A College Students’ Guide to Drinking

Share this postEmail this to someoneShare on FacebookShare on Google+Tweet about this on TwitterShare on LinkedIn

By Nicole Arends

Rule alcohol, before it rules you

Are you like the rapper Kendrick Lamar and find yourself urged to fill a pool full of liquor and subsequently dive in it? If you’re a college student in your 20’s, there has probably been many a night when the answer to this has been a very enthusiastic yes. Who can blame you – with the constant stress of maintaining high grades, relationship problems abounding and global warming – drowning your sorrows is a very tempting quick fix. Add to that the general college drinking culture, friends urging you to head out for “one drink” and your residence neighbours knocking back shots on Friday night and the temptation becomes almost overwhelming. It’s like leading the horse to the water, and telling it not to drink.

The glimmering gold of the tequila bottle may seem all too appealing, but if you’re abusing alcohol it can cost you a whole lot of Rands, liver problems and trouble. Of course, you’re allowed to indulge in a few drinks, but the key to drinking is doing it responsibly. Instead of preaching another generic “drink responsibly” campaign I’ve gathered tips and tricks from my friends, party veterans and personal experience and present to you your definitive guide to responsible drinking.

Rule 1: Arrive Alive

The first rule is one you’ve been hearing since Life Orientation lessons in Grade 5 and is still relevant today – don’t drink and drive. This is quite an easy one to stick to – if you’re going somewhere where you know alcohol will be consumed, simply don’t drive there. You may be going for “one drink” but “one drink” escalates into four or five drinks far too quickly for it to be worth the risk. Make use of taxi services like Uber or Taxify, or alternatively a metered cab and split the costs with your friends. Another option is to assign a designated driver and ensure that they stick to water for the night. As the saying goes, “a little party never killed nobody” – but drunk driving definitely could.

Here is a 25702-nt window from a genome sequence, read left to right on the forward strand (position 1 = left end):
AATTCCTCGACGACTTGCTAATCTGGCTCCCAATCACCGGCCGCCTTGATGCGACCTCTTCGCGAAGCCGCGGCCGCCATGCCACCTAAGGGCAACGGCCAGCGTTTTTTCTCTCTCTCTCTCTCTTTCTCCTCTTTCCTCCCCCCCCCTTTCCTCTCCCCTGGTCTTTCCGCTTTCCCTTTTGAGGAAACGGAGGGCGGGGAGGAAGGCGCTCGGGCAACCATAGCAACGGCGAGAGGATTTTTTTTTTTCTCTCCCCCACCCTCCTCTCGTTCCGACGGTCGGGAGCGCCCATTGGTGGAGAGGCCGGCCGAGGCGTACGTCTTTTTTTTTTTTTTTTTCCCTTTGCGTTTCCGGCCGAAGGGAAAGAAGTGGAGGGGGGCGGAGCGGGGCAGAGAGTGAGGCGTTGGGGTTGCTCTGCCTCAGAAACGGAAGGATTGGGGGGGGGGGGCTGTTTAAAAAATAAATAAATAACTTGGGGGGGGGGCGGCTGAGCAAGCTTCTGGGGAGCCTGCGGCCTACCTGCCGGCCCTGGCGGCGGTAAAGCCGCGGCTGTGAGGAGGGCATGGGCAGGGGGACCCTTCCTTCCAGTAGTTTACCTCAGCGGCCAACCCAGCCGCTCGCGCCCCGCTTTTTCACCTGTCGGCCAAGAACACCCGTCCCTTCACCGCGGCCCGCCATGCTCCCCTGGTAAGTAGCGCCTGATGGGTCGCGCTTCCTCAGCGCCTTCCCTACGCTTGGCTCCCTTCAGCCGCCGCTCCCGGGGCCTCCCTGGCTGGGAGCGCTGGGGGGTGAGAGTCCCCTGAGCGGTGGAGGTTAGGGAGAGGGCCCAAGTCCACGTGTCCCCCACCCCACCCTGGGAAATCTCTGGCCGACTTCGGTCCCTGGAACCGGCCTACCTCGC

Rule 2: Binge-drinking, Be Gone

As it goes – one tequila, two tequila, three tequila, floor. Let’s be honest – binge-drinking is so 2001. It’s not cool to blackout, and conversely is rather dangerous. The science behind a blackout is essentially a form of amnesia caused by a rapid rise in your Black Alcohol Consumption (BAC) following the intake of copious amounts of alcohol in a short amount of time which blocks neurotransmitters in your brain from functioning. That sounds a lot scarier than something to casually bring up at breakfast or as part of your plan of action for the night. And frankly – it is. Not only can blacking out result in some embarrassing consequences like texting your ex, but can also have some very dangerous consequences such as going missing and sexual assault, to name a few. It is key to practice moderation when drinking. Know your limits and hold your friends accountable for theirs. Treat drinking like a sit-down dinner, rather than a buffet and pick a type of alcohol to stick to rather than mixing different alcohol beverages. Make sure you eat before you consume alcohol, pace yourself when drinking and drink lots of water to avoid waking up with a raging headache and an assortment of regrets.

Rule 3: A Friend in Drink, is a Friend Indeed